At the risk of being ungenerous to the Jewish State, I am mildly surprised and gratified that Israel bore no responsibility for the ruination of the tournament final. It wasn’t rockets or war or the weather or corruption or BDS or slapdash planning that sent this one straight into the annals of lacrosse infamy (to be clear, everyone says Israel did an excellent job hosting the tournament on relatively short notice. Look, I’m as shocked as you are). The first 79 minutes and 58 seconds of the U.S.-Canada final were a thrilling back-and-forth, as one would expect from two teams who have been preparing for this game ever since Canada stunned the home team in the gold medal match in 2014. With the possible exception of women’s hockey—which also has a fun and vicious U.S.-Canada rivalry—there is no other sport in which the top two are this closely matched and also this far ahead of numbers three and four. In a very real sense, Saturday morning’s fixture had been on the schedule for four years. It was really, really important, both for the health and reputation of an emerging sport and for whatever part of the human soul craves a sense of certainty for the result to be as exciting and uncontroversial as possible.
One out of two ain’t bad, right? So: Two seconds left. The U.S. had rainbowed its last three shots over the goal but retained possession by stationing a player deep downfield (bit late in the game to be explaining lacrosse basics, but if a shot goes out of bounds over the backline the team with a player closest to the ball as it left the field of play is awarded possession). Rob Pannell brought the ball in from deep behind the goal and immediately found Tom Schreiber, who through some flabbergasting Canadian defensive breakdown had succeeded in planting himself directly in front of Canadian keeper Dillon Ward. Ward had been a brick wall in net during the world championship, but ShotSniper, a nifty and intuitive shot-tracking app developed by Keith Robertson (an affable Scotsman with the highest lacrosse IQ of anyone I met in Netanya), revealed that 61 percent of the goals Ward allowed had been in the upper third of the net. Whether he was relying on advanced analytics or his own finely honed field vision, the Princeton-educated Schreiber found the upper-left quadrant of the goal—and with it, lacrosse immortality. He’d scored the game-winning tally of a world championship with just a second left on the clock.
Or had he? The Canadians believed the final whistle had blown before the goal and that the referees had started the clock way too late in the play. I am a proud American, so forgive the following highly biased analysis: Even if the refs blew it, gaming the clock is an intrinsic part of sports. No contest comes down to just one play—Canada led by multiple goals for long stretches of the second half and still lost. There’s no reason to dispute a last-second goal if you stop the goal from being scored in the first place.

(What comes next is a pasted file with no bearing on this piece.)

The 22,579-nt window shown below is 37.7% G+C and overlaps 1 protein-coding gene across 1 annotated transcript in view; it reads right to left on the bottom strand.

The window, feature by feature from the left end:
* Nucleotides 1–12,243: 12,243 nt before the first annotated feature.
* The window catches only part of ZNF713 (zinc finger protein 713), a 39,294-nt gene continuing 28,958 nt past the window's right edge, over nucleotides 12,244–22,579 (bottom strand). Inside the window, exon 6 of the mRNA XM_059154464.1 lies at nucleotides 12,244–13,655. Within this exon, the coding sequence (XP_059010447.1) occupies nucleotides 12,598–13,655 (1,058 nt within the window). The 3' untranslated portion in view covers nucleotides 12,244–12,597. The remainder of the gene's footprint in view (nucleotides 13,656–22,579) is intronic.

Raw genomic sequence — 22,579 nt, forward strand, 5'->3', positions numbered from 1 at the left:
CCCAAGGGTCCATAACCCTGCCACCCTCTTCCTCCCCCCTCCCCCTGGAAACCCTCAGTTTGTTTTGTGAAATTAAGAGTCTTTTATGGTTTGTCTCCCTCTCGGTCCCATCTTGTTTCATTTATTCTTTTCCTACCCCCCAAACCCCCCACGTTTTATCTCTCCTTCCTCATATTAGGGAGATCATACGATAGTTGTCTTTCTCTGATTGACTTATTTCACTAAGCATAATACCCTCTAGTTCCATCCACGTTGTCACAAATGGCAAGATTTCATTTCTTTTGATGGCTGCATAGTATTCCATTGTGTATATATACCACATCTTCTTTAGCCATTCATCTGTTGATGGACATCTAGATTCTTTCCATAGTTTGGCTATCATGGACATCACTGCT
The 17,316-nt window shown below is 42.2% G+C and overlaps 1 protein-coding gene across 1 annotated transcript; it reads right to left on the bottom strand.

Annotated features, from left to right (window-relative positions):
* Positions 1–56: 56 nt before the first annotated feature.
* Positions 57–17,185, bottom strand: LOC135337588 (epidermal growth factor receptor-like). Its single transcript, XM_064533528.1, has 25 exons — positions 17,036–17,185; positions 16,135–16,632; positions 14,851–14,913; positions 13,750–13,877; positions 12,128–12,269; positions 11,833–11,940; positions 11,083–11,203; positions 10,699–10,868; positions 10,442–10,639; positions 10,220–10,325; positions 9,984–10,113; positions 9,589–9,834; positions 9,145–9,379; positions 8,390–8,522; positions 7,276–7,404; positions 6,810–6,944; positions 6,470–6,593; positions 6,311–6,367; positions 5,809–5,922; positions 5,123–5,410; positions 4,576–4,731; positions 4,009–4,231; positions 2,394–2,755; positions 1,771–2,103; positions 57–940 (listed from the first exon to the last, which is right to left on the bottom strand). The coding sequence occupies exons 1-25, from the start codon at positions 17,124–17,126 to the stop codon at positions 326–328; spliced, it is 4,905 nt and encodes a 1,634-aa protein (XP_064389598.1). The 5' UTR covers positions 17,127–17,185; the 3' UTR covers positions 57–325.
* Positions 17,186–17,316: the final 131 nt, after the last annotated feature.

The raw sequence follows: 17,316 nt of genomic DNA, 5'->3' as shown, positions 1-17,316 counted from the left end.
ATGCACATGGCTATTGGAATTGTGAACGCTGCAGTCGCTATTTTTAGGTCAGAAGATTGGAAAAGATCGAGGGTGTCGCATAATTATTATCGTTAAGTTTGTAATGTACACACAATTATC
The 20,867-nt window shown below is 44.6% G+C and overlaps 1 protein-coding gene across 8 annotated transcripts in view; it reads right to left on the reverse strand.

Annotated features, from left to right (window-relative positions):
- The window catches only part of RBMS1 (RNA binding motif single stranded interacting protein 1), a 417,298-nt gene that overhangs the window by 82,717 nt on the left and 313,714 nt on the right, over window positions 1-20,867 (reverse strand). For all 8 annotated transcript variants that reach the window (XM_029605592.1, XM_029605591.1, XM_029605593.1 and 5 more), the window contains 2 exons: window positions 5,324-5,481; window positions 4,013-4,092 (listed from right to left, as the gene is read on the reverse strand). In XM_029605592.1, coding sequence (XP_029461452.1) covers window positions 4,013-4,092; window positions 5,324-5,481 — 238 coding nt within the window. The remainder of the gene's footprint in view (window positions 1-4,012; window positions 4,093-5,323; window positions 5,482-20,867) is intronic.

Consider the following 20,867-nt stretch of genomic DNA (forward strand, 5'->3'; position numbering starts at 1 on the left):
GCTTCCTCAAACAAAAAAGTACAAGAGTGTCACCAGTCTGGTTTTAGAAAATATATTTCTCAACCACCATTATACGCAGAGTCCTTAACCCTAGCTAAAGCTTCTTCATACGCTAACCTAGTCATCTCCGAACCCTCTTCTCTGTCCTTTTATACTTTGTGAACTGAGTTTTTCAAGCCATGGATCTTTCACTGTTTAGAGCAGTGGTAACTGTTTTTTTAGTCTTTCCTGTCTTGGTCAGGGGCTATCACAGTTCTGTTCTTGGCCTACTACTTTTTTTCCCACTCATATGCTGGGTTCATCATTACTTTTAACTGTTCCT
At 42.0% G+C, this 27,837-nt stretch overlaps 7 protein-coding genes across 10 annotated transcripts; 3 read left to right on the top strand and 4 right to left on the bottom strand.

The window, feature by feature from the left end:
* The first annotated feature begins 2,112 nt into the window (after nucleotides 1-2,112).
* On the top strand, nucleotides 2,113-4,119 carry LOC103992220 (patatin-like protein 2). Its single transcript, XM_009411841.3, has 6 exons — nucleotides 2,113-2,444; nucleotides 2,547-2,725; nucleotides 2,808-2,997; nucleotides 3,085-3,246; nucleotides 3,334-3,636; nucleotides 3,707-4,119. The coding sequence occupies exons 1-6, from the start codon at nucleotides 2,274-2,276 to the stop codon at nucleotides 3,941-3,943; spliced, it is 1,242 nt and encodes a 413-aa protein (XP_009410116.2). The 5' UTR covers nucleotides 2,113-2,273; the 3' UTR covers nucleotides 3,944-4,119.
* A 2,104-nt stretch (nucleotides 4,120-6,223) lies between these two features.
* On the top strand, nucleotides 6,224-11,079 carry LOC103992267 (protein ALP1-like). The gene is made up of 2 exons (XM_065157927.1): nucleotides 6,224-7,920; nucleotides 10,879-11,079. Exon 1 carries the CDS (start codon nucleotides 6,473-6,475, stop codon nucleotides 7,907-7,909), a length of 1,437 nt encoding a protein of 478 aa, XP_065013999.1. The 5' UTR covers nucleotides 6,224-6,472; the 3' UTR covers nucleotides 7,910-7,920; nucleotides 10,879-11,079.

The Canadians were understandably furious. The game expired to cataclysmic anger on the sidelines and a smattering of boos from the stands. “What a terrible way to lose,” Team Canada’s Twitter feed observed. “The boys gave it their all. Lost at no fault of their own. Terrible clock management from the officials. Seems the game was over whenever USA scored.” The Canadian Lacrosse Association added, “Une contreverse entoure la défaite 9-8 que le Canada subit aux mains des États-Unis à la finale du Championnat du monde.”
I have no idea just what the hell happened. It’s possible Canada was jobbed by a fateful discrepancy between the scoreboard-displayed time at Netanya Stadium and the on-field time. But one team’s screwjob is another team’s miracle. Sports, at their highest level, are mercilessly zero-sum.
Which is one reason sports can be so much more enjoyable a few rungs down. On Friday afternoon, the biggest international swap meet in lacrosse history took place under the tent at the vendor village in the Wingate Institute. Gloves, jerseys, jackets, T-shirts, stick-heads, stick shafts, hats, helmets and backpacks were heaped on top of a row of picnic tables as a United Nations of beer-clutching lacrosse players from happily middle-of-the-table countries circled around. A player from the Colombian team prowled the table-top and bellowed like a carnival barker. “We’ve got everything! Luxembourg shooting jackets! This sombrero! China pinnies! Tenemos! We have two sets of Argentina gloves! We got a bunch of Wales stuff!” “Sheep, sheep, sheep, sheep!” nearby members of the Welsh team started chanting. “Someone find me a Danish helmet!” By the end of the day it was impossible to tell who was with which team anymore—everyone had traded T-shirts. If I were a lacrosse player rather than a mere observer of lacrosse players, I would have traded for a sweet Hungarian jersey. During games, the Hungarians would shout at each other in their throaty and arresting native language, which translates nicely to the lacrosse pitch.
This will be the final world championship to which every Federation of International Lacrosse member will be invited. The FIL is implementing a qualification round for the 2022 finals. The tournament will never have 46 countries in it ever again. The next championship might not have the feel of one big international summer camp. Israel hosted an unprecedented moment of global lacrosse harmony, never to be repeated in the same way.
“Austin Staats isn’t the most skilled or the most famous player on the Iroquois Nationals roster,” I wrote at the very begining of my July 17th post. Turns out I was wrong: The fiery midfielder was the only member of the Iroquois Nationals and the only player not from the U.S. or Canadian teams to be named to the tournament’s All-World roster. Staats was a monster the entire tournament and the honor is richly deserved. Mazel tov to him and to the rest of the Iroquois program on a hard-fought world championship.
Armin Rosen is a staff writer for Tablet Magazine.